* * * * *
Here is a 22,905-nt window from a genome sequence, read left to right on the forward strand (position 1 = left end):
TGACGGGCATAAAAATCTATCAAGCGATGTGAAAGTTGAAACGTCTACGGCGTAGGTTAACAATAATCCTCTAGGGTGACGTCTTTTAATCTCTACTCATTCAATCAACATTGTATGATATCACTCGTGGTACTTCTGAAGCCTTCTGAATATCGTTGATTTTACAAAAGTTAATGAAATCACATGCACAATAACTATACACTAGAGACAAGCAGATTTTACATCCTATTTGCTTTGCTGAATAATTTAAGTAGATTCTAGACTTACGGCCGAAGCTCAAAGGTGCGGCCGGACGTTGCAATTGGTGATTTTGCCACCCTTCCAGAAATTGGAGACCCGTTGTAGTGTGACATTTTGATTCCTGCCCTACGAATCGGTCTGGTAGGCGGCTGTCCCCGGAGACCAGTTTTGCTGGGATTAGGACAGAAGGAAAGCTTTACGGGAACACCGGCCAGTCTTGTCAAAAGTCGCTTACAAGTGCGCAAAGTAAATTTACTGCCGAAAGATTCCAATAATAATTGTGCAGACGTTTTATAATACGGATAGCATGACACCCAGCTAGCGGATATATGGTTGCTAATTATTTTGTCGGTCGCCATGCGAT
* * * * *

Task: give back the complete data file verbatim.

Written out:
Here is a 22,905-nt window from a genome sequence, read left to right on the forward strand (position 1 = left end):
TGACGGGCATAAAAATCTATCAAGCGATGTGAAAGTTGAAACGTCTACGGCGTAGGTTAACAATAATCCTCTAGGGTGACGTCTTTTAATCTCTACTCATTCAATCAACATTGTATGATATCACTCGTGGTACTTCTGAAGCCTTCTGAATATCGTTGATTTTACAAAAGTTAATGAAATCACATGCACAATAACTATACACTAGAGACAAGCAGATTTTACATCCTATTTGCTTTGCTGAATAATTTAAGTAGATTCTAGACTTACGGCCGAAGCTCAAAGGTGCGGCCGGACGTTGCAATTGGTGATTTTGCCACCCTTCCAGAAATTGGAGACCCGTTGTAGTGTGACATTTTGATTCCTGCCCTACGAATCGGTCTGGTAGGCGGCTGTCCCCGGAGACCAGTTTTGCTGGGATTAGGACAGAAGGAAAGCTTTACGGGAACACCGGCCAGTCTTGTCAAAAGTCGCTTACAAGTGCGCAAAGTAAATTTACTGCCGAAAGATTCCAATAATAATTGTGCAGACGTTTTATAATACGGATAGCATGACACCCAGCTAGCGGATATATGGTTGCTAATTATTTTGTCGGTCGCCATGCGAT